Severely compromised life circumstances cause frequent ER use by vets

Even with health insurance, ready access to preventive, specialty and behavioral health care and comprehensive electronic medical records, nearly 8 percent of patients in the Veterans Health Administration (VHA) visit the emergency department two or more times per year, according to a study published online Tuesday in Annals of Emergency Medicine ("What Drives Frequent Emergency Department Use in an Integrated Health System: National Data from the Veterans Health Administration"). The study, along with an accompanying editorial ("How Frequent Emergency Department Use by U.S. Veterans Can Inform Good Public Policy"), casts doubt that any simplistic solution to frequent ER use exists.

"Just as we see in the , frequent users of the ER in the VHA generally have severely compromised and high levels of psychosocial dysfunction in addition to medical needs," said lead study author Kelly Doran, MD, of the Robert Wood Johnson Foundation Clinical Scholars Program at the Yale University School of Medicine and the U.S. Department of Veterans Affairs in New Haven, Conn. "Our findings defy the common assumption that once patients have ongoing medical care and health insurance their ER use will drop off. Instead, it appears that improved health outcomes may be realized through increased spending on social services, such as housing subsidies and income supplements."

Researchers analyzed more than four million records from 2010 for patients enrolled in the Veterans Health Administration. Most (83.2 percent) had no VHA visit, while 8.9 percent had one ER visit. Patients who visited the ER two to four times made up 6.4 percent of the patient population. Those who visited five to 10 times made up 1.3 percent of the population, and patients with 11-25 visits made up 0.2 percent of the population. A tiny percentage, 0.01 percent, had more than 25 visits.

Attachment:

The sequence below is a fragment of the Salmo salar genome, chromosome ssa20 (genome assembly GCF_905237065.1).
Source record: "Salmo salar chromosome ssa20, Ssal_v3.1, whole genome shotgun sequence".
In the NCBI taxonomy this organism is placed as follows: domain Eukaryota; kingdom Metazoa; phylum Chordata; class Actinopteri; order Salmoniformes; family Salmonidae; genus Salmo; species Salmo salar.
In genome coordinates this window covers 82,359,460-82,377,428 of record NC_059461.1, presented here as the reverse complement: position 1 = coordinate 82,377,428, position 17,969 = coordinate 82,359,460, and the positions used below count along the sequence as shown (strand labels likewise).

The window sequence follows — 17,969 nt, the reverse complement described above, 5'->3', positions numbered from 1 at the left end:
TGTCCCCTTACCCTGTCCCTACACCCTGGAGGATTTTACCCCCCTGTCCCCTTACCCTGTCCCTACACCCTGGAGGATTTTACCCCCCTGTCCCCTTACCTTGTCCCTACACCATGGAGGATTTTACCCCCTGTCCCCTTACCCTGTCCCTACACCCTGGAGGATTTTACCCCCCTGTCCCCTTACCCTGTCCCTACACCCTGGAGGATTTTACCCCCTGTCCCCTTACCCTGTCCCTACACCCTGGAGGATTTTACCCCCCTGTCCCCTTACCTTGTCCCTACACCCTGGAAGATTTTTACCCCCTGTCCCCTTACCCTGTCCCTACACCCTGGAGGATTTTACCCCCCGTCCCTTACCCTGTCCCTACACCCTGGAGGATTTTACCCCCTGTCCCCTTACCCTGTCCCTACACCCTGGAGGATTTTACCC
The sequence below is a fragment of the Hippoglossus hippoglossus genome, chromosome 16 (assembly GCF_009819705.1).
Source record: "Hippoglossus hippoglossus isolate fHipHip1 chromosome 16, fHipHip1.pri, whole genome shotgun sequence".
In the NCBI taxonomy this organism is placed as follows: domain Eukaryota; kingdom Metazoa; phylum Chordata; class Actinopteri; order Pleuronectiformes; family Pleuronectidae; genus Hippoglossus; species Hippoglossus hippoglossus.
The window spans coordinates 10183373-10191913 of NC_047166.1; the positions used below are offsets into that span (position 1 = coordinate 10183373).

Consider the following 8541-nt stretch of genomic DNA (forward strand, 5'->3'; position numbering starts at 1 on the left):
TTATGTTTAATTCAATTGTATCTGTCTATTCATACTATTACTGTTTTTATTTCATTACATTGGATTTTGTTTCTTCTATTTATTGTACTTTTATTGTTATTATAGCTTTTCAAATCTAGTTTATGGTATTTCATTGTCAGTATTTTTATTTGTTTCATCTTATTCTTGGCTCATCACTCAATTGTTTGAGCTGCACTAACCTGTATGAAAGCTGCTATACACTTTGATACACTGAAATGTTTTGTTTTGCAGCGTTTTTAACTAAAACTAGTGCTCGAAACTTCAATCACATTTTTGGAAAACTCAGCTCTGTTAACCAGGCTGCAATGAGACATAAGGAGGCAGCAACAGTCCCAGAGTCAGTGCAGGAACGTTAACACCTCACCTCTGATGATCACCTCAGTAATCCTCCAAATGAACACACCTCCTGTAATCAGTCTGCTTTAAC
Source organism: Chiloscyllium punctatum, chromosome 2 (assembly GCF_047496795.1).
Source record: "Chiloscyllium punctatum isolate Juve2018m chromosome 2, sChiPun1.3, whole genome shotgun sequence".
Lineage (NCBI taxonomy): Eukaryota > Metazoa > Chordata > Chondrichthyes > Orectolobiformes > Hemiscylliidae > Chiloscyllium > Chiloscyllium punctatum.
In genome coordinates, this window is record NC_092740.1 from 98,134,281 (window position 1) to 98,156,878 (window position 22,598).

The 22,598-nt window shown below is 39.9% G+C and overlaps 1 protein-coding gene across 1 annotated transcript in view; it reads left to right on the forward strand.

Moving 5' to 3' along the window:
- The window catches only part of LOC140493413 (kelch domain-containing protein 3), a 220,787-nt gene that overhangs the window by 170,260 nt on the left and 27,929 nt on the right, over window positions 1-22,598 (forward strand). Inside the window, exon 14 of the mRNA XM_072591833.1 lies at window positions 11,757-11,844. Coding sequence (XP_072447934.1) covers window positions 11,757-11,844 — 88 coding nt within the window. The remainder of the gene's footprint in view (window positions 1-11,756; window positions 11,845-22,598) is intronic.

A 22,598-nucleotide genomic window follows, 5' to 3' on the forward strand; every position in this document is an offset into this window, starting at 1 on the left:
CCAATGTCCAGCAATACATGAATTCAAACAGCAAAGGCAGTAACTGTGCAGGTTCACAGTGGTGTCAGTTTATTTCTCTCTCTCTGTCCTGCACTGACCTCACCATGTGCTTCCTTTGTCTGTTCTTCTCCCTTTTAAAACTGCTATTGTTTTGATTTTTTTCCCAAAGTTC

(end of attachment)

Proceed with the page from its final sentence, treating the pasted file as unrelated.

Factors most consistently and strongly associated with all levels of emergency department use were schizophrenia, homelessness, opiate prescriptions being filled and heart failure.

"This isn't a problem of insufficient medical care– providing access to more of the same outpatient care is unlikely to eliminate frequent ER use," said Dr. Doran.

Jesse Pines, MD, MBA, of the George Washington University in Washington D.C., the author of the accompanying editorial, wrote that the VHA "is an integrated delivery system that operates in many ways like an accountable care organization, a major cornerstone of the [Affordable Care Act]."

"Even accountable care organizations will have frequent ER users," said Dr. Pines. "Therefore efforts should focus on enhancing the quality of emergency care, rather than policies intended to undermine emergency departments. For example, non-payment for ER care for specific conditions is often discussed as a way to reduce costs. This study makes it even clearer that non-payment programs focused on emergency departments are just not good public policy."

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